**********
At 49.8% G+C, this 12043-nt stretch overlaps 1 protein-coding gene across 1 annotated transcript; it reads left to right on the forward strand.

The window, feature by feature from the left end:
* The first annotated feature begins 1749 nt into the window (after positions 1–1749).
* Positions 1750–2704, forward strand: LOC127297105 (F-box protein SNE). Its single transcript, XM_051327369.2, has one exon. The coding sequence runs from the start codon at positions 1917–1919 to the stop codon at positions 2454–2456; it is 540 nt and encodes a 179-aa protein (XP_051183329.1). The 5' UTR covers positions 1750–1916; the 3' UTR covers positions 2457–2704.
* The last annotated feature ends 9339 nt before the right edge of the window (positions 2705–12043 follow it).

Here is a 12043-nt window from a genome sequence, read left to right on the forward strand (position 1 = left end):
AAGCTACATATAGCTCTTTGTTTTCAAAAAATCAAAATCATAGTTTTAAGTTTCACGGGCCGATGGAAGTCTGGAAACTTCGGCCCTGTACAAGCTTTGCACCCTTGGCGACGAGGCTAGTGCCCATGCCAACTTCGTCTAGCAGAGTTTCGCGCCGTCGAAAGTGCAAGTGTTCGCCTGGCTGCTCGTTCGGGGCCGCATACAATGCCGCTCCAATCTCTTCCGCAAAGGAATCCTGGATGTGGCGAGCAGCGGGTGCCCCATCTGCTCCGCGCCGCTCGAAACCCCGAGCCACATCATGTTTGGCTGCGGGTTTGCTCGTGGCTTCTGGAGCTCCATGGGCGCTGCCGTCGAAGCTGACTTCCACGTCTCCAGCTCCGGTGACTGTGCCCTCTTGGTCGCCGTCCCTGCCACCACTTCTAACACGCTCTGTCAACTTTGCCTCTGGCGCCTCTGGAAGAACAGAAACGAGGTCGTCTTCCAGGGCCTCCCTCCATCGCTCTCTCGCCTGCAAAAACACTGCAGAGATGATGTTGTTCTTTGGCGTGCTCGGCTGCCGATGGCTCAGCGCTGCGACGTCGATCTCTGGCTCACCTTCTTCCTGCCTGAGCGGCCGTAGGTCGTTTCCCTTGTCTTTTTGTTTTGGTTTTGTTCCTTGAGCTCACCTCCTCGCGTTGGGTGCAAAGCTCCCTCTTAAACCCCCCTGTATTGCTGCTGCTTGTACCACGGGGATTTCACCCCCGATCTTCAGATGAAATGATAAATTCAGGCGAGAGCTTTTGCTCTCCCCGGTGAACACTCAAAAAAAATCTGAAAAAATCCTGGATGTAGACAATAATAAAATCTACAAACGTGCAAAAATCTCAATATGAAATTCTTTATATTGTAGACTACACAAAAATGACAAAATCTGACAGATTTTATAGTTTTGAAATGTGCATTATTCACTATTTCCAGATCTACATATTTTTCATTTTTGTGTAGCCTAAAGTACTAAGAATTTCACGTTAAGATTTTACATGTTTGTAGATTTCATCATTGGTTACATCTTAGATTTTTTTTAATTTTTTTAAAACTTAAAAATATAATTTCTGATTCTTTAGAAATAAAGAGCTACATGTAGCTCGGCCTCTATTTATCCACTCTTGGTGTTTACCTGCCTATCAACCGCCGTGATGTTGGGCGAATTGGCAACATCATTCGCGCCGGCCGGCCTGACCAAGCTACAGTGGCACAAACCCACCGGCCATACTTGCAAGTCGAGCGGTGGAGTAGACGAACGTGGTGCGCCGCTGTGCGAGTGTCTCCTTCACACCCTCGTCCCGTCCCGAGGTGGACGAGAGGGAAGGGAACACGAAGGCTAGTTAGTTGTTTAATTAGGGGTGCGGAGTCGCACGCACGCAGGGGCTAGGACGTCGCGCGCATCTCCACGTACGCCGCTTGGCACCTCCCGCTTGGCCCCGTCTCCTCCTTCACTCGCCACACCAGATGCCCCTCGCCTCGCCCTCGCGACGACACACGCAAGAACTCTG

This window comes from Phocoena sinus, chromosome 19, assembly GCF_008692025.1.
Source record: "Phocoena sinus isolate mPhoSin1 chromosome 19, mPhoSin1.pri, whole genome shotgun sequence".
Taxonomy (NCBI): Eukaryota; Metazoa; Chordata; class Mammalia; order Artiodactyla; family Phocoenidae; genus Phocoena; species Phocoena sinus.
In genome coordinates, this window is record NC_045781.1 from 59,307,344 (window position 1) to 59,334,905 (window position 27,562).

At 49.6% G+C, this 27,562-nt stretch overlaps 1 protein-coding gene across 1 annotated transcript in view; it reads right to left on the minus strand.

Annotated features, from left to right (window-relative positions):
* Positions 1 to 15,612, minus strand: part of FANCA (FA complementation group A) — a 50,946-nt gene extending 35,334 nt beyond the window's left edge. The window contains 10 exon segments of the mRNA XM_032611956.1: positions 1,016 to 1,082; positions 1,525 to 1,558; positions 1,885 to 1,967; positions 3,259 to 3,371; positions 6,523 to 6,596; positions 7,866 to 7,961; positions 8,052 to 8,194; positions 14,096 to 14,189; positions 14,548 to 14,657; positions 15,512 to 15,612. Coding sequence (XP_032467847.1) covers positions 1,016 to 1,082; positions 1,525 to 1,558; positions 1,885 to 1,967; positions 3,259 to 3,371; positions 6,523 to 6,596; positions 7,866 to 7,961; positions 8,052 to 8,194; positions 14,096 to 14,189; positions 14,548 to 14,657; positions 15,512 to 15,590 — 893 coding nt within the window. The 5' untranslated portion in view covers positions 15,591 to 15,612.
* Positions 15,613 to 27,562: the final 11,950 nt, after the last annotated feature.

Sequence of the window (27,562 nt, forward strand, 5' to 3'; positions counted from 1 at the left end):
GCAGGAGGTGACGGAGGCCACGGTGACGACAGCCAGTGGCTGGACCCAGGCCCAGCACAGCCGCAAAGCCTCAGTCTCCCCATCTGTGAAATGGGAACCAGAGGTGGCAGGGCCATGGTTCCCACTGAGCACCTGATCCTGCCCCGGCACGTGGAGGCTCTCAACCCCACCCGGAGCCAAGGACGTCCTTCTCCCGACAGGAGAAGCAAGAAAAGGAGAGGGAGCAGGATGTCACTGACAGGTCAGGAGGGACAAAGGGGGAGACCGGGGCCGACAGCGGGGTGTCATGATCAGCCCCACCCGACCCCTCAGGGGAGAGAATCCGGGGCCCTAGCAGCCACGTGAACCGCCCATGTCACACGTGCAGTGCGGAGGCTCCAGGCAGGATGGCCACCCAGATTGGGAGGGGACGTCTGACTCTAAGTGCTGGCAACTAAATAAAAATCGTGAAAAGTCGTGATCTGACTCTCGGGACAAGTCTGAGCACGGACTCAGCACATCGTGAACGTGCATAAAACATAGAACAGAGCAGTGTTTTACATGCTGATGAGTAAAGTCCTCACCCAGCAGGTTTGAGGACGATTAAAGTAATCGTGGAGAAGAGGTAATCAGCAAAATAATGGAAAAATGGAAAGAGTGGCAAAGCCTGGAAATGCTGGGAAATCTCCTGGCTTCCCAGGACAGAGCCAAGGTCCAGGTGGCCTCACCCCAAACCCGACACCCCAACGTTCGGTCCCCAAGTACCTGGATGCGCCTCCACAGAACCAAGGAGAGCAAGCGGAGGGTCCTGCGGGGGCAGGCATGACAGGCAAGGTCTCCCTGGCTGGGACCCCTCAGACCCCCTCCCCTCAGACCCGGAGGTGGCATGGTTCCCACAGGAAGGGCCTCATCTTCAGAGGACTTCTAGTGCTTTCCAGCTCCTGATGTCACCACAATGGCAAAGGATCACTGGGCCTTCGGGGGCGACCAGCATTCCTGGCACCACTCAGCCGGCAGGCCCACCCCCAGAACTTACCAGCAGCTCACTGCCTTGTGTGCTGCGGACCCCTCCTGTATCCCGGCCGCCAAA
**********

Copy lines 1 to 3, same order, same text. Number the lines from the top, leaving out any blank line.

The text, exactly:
At 49.8% G+C, this 12043-nt stretch overlaps 1 protein-coding gene across 1 annotated transcript; it reads left to right on the forward strand.

The window, feature by feature from the left end:
* The first annotated feature begins 1749 nt into the window (after positions 1–1749).